An operculum is a fairly common dental finding in the teenage and young adult population. As you can see on the photo to the right, an operculum is a flap of gum tissue that covers some of the chewing surface of a tooth.
An operculum is most commonly observed with lower wisdom teeth. But operculua (plural of operculum) can also be seen with permanent first and second molars as well as some deciduous teeth.
An operculum is observed when a tooth is erupting and is beginning to “peek through” the overlying gum tissue. In nearly all cases, the tooth continues to move into the mouth and the gum tissue recedes. Ultimately, the tooth moves into normal positions, and there is no gum tissue covering the chewing surface.
In the case of lower third molars (wisdom teeth), there is often insufficient space for the tooth to erupt into the mouth. As a result, the tooth remains partially submerged underneath the gum tissue. This leads to an operculum being present permanently (unless treatment is rendered).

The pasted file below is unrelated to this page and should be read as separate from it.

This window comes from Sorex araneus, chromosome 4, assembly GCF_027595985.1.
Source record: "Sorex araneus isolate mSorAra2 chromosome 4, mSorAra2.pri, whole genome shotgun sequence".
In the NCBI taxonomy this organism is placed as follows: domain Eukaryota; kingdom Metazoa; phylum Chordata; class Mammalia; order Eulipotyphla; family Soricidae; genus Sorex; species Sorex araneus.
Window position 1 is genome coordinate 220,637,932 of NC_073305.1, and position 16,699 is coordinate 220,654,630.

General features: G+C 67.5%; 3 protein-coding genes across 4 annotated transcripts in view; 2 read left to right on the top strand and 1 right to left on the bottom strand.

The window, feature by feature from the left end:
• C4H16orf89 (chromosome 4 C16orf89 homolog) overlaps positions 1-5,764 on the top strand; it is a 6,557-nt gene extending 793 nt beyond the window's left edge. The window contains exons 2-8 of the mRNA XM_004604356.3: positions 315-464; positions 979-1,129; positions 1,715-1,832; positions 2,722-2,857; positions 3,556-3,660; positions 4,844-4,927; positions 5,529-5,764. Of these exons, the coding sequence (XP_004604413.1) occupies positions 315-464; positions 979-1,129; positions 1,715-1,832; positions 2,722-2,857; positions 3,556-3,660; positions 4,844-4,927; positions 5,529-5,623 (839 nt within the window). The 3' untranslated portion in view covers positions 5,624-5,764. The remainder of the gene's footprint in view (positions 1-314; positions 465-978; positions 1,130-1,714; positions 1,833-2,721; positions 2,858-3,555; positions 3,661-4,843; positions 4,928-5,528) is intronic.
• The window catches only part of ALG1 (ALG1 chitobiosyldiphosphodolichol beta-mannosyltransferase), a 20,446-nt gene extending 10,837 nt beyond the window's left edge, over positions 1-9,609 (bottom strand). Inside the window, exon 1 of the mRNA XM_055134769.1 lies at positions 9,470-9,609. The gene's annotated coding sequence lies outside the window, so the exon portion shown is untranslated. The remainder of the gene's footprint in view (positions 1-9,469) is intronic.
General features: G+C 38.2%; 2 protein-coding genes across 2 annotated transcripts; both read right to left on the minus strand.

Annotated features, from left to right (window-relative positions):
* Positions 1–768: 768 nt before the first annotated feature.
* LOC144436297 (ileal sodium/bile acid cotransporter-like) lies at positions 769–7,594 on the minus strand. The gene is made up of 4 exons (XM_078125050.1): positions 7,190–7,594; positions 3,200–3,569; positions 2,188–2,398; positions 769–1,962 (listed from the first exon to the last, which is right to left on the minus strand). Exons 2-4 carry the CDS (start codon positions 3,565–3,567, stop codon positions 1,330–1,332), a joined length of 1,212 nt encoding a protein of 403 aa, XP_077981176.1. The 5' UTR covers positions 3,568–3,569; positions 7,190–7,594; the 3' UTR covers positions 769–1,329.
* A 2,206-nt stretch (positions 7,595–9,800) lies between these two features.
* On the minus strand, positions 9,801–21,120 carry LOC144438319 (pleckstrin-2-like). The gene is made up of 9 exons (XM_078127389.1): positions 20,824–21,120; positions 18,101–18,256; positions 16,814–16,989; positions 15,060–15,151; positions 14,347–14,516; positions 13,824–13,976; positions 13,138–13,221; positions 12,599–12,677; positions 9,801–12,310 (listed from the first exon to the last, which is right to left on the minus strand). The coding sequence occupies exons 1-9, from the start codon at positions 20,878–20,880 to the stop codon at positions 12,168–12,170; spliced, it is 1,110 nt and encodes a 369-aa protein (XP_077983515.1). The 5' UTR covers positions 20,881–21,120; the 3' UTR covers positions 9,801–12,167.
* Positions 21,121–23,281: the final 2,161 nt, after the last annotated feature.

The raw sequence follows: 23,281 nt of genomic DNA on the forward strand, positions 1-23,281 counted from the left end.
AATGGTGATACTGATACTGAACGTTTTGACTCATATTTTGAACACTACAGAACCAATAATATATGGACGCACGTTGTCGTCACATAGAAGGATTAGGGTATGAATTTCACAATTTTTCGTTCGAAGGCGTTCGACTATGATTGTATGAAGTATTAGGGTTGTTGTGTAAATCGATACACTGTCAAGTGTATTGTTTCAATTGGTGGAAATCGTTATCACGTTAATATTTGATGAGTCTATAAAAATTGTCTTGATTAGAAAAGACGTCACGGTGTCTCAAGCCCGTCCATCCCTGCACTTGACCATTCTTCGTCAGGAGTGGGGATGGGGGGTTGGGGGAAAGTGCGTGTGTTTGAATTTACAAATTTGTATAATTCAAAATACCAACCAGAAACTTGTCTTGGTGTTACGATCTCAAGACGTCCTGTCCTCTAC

Dental problems that an operculum can cause
As you can imagine, an operculum present for longer periods of time can lead to numerous issues. These include:
- Cheek or Gum Biting – because there is soft tissue overying the tooth, you can often bite down on the operculum or the closely attached cheek tissue. This can be very painful. See our cheek biting page.
- Acute Pericoronitis – food and bacteria can often get stuck underneath the operculum. When this happens, it can lead to a painful and dangerous infection called pericoronitis. The symptoms can include redness, pain, and inflammation of the area. Immediate treatment is always indicated.
- Dental Decay – since it is very difficult to clean under the gum tissue, cavities can often develop, even if you have excellent oral hygiene and brush regularly.